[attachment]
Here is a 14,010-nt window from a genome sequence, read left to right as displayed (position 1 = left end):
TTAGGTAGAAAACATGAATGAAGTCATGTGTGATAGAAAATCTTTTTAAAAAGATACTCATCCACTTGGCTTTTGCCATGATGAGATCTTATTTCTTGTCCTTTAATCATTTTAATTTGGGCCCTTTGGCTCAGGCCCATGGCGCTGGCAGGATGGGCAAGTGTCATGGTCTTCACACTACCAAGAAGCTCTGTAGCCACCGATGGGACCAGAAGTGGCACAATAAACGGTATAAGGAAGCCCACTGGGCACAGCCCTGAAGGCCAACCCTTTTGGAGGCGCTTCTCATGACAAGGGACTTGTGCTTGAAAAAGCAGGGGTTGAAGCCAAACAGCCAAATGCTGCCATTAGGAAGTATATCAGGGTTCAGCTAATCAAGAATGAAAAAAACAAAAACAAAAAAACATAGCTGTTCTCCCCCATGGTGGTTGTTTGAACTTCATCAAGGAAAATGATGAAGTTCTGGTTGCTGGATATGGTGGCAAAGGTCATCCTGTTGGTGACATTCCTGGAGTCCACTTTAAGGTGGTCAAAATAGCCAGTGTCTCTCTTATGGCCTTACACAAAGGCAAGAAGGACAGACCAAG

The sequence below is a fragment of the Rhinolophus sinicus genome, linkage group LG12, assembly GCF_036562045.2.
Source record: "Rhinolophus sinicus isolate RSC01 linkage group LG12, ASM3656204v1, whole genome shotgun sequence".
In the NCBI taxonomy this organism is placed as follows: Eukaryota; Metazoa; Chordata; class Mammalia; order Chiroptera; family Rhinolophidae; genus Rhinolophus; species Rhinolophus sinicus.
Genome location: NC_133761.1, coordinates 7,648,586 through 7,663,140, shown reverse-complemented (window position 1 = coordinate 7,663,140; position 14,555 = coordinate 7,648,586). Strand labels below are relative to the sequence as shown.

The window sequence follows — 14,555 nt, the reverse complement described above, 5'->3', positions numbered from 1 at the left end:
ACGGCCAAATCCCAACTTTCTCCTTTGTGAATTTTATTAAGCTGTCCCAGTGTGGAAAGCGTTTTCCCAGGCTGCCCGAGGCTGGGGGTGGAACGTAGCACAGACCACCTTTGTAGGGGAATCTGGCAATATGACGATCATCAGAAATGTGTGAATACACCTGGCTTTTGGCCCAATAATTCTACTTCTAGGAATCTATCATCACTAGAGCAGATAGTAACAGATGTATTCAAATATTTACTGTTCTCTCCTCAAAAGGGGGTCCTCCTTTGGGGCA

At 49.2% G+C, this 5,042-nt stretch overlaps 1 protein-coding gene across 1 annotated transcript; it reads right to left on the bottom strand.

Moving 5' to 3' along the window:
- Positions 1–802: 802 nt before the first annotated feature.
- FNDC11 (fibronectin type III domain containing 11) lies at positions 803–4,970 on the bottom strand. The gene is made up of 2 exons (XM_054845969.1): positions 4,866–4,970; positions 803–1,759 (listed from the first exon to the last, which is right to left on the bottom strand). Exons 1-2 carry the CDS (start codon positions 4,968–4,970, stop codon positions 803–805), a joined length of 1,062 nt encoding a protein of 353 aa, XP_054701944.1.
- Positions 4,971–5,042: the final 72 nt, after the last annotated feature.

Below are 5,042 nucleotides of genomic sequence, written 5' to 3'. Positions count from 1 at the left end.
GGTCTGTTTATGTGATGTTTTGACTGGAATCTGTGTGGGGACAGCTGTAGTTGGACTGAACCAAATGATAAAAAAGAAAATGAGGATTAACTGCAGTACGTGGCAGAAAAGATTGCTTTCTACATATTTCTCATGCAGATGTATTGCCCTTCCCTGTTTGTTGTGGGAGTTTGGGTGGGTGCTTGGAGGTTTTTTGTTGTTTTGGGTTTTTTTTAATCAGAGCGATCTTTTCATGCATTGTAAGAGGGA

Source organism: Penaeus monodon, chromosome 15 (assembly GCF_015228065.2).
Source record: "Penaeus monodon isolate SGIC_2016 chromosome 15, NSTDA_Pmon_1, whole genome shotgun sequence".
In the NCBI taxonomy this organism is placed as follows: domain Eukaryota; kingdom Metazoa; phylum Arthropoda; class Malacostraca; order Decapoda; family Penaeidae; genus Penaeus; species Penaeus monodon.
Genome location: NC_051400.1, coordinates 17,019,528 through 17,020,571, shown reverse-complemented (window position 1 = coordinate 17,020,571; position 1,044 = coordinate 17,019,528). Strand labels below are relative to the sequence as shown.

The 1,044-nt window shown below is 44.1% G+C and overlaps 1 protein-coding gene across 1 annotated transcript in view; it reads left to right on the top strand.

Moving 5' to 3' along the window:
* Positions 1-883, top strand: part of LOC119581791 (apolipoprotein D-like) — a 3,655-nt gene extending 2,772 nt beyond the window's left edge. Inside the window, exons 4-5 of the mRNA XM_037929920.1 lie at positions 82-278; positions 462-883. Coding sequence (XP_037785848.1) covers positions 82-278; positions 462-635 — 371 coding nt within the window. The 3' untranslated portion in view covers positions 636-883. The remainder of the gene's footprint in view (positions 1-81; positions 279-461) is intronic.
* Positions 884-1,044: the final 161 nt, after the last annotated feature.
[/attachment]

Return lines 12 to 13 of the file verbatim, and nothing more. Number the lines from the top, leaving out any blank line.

- FNDC11 (fibronectin type III domain containing 11) lies at positions 803–4,970 on the bottom strand. The gene is made up of 2 exons (XM_054845969.1): positions 4,866–4,970; positions 803–1,759 (listed from the first exon to the last, which is right to left on the bottom strand). Exons 1-2 carry the CDS (start codon positions 4,968–4,970, stop codon positions 803–805), a joined length of 1,062 nt encoding a protein of 353 aa, XP_054701944.1.
- Positions 4,971–5,042: the final 72 nt, after the last annotated feature.